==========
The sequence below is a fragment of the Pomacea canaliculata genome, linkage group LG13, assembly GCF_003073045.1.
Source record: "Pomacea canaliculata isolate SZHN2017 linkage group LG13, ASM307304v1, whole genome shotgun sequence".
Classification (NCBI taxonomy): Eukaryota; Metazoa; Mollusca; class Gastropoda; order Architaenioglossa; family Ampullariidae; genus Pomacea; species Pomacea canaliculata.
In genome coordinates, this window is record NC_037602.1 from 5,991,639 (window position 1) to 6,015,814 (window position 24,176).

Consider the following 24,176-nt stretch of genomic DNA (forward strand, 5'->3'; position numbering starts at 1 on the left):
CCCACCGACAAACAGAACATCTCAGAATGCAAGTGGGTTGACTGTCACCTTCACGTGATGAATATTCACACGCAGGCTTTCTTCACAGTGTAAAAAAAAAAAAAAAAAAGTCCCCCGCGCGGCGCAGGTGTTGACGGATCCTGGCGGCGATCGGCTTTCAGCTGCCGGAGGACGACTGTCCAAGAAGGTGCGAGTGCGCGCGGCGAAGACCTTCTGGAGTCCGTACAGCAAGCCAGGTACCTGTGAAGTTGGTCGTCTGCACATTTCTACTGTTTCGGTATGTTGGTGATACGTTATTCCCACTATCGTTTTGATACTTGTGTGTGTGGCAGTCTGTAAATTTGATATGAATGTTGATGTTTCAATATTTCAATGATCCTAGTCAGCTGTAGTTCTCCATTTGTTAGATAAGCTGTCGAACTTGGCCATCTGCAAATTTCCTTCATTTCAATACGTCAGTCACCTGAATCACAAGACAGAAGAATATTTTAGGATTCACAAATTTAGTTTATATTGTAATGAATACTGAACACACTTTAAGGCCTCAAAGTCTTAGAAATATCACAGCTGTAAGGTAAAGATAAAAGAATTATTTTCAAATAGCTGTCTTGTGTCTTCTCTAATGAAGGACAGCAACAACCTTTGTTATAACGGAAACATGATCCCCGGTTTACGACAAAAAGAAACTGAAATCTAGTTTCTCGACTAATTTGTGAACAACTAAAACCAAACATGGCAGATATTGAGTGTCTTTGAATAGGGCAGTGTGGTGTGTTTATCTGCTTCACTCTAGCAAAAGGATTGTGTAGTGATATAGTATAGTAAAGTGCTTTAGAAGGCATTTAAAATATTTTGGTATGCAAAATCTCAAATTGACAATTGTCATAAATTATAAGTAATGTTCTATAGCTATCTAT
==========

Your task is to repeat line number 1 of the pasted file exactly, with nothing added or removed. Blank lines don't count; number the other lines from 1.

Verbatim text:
The sequence below is a fragment of the Pomacea canaliculata genome, linkage group LG13, assembly GCF_003073045.1.